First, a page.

The New York Jets’ second straight victory was fueled by Jamison Crowder contributions from every end of the box score.
On Christmas weekend, the only man busier than Jamison Crowder was probably Santa Claus himself.
The New York Jets’ slot receiver left his mark on Sunday’s 23-16 win over the Cleveland Browns. Crowder put up 149 yards of offense and reached the end zone twice, each score serving as a turning point in the Jets’ second consecutive victory.
Crowder conjured up some holiday nostalgia and magic for his first score, called upon to pass with the Jets trailing 3-0. He wound up launching a 43-yard score to Braxton Berrios to give the Jets a permanent lead. It was only the second pass of his NFL career and first since an incompletion in October 2015 while repping Washington…ironically in a contest against the Jets.
This ensuing toss was far more successful and harkened back to his days at Duke. Crowder threw four passes through trickery in his career in Durham, his last being a 21-yard touchdown in the 2014 Sun Bowl.
“I told him next series you might think about going back there and playing some snaps at QB,â€ quarterback Sam Darnold joked in a report from Zach Braziller of the New York Post. â€œWhat a dime though. He threw it perfectly and, yeah, it was awesome to see.â€
“I’ve never really played quarterback. But, you know, I’m an athlete,” Crowder said with a smile in another report from Andy Vazquez of NorthJersey.com. “I was just telling myself, ‘Just throw a dart,’ just make sure I put it where it needs to be.”
According to Crowder, the Jets (2-13) ran the trick play in practice on several occasions, but things never truly panned out. The complex duplicity involved rusher Ty Johnson faking a jet sweep before flipping the ball back to Crowder, a strong threat to unleash a reverse. Crowder would later show off his rushing prowess with a 14-yard sweep carry of his own to open the Jets’ next possession, setting the pace for another score (Darnold finding Chris Herndon to inflate the lead to 13-3).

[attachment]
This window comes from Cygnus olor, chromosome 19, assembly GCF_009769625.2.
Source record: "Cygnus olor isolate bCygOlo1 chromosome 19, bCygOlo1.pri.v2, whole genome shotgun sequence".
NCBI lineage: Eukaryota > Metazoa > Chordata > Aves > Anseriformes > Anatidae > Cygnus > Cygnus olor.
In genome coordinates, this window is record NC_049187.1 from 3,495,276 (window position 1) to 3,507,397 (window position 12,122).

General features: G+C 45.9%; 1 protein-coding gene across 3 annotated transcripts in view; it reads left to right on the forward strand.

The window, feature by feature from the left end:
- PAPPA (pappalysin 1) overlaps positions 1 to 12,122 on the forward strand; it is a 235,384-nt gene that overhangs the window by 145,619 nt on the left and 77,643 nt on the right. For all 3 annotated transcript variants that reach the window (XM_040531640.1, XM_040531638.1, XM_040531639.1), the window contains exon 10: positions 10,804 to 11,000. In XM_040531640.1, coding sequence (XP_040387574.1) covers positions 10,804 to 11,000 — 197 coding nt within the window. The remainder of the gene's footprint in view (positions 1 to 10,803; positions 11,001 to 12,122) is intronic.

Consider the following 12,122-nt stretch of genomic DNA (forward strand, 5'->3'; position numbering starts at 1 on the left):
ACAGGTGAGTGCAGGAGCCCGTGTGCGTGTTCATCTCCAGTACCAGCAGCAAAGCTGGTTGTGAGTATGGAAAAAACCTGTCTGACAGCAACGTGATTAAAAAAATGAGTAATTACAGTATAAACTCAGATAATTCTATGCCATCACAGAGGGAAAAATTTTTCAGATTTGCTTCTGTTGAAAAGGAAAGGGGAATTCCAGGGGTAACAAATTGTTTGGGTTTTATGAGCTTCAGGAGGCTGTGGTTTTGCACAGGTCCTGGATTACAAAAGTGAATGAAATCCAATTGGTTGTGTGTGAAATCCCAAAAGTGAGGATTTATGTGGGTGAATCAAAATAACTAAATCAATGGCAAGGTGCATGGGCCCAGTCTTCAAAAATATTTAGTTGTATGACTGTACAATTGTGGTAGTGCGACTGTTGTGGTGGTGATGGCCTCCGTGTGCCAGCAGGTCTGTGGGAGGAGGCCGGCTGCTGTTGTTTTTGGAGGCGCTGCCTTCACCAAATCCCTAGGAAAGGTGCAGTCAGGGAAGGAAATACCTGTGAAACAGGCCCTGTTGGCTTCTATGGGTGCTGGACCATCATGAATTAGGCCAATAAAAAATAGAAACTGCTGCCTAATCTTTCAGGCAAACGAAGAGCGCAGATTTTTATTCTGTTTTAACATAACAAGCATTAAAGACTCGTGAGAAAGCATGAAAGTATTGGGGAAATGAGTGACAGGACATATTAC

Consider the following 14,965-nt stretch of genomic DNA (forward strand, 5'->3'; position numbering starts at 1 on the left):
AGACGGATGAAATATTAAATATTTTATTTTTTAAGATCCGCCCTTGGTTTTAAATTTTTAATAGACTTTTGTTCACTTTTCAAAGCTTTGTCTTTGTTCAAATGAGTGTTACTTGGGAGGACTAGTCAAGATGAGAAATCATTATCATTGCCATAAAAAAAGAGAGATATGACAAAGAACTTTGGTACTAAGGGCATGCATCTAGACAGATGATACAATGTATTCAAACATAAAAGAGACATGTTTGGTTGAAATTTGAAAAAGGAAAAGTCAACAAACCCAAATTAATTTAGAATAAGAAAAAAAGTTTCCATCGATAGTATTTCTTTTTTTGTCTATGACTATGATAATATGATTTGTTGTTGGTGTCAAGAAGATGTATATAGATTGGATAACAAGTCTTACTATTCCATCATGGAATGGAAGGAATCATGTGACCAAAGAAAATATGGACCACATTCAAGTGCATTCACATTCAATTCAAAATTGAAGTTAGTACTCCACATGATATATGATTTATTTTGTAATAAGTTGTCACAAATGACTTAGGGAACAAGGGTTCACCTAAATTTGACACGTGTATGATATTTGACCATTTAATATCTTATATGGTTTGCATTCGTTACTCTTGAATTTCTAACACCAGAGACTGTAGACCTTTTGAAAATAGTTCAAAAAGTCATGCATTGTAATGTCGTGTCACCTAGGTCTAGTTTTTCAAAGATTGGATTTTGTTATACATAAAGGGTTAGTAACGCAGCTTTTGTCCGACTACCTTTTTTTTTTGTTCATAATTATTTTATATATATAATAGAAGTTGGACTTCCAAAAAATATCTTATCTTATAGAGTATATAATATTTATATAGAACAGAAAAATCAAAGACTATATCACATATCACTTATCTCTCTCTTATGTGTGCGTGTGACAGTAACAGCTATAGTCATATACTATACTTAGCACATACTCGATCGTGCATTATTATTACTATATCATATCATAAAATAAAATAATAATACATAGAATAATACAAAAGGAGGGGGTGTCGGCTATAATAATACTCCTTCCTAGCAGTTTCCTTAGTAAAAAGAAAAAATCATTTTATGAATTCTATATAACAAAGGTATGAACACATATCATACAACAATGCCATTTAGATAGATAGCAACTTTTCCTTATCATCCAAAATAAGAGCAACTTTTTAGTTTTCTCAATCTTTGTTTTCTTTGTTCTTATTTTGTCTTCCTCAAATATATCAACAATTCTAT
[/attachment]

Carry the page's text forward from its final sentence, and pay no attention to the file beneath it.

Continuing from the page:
But the plan went perfectly by design, as Crowder launched to an open Berrios, who had snuck by the unsuspecting Cleveland defense. Berrios then beat out Sheldrick Redwine to the pylon to complete the score and give the Jets the lead.
“You can’t really overthink it. You’ve got to just let things play out,” Crowder said, per Vazquez. “We ran it in practice a few times, and we connected in practice, but it really wasn’t where the ball should have been in practice. But I had all the confidence in myself that I was going to put it where it needed to be, and I had all the confidence that Berrios was going to catch it.”
Crowder would later help the Jets open the second half on the right note, this time returning to more traditional ways of scoring. His 30-yard scoring grab from Darnold was his team-high sixth of the season and put the Jets ahead 20-3. He wound end the day leading all receivers with 92 yards on seven receptions as the Jets eventually held on to a 23-16 triumph.
In the midst of two of the more difficult seasons in Jets history, Crowder has turned himself into one of the more dependable slot receivers in the NFL. He led the Jets in all major receiving categories last season (78 receptions, 833 yards, 6 touchdowns) and seems well on-pace to do it again in 2020 (55 receptions, 668 yards, 6 touchdowns). He’ll have one more opportunity to build on his stats in the Jets’ season finale in New England next weekend (1 p.m. ET, CBS).
Crowder is signed through the 2021 season, but could become a cap savings casualty with the Jets poised to save $10.5 million in space if he is moved. Nonetheless, the team has been impressed by the sense of stability he has brought to times of green chaos.
“The thing that Iâ€™d say about Crowder is that, over the last two seasons, he is so consistent,â€ head coach Adam Gase said in Braziller’s report. â€œYou can always count on him. The quarterback can definitely count on him being in the right spot, right time. Make the play that needs to be made in the moment, especially when itâ€™s a critical one.”
â€œWhen we need a big play, whether itâ€™s the perfect coverage or the perfect route, it seems like he comes down with the ball. He makes something happen when something needs to happen.â€
Geoff Magliocchetti is on Twitter @GeoffJMags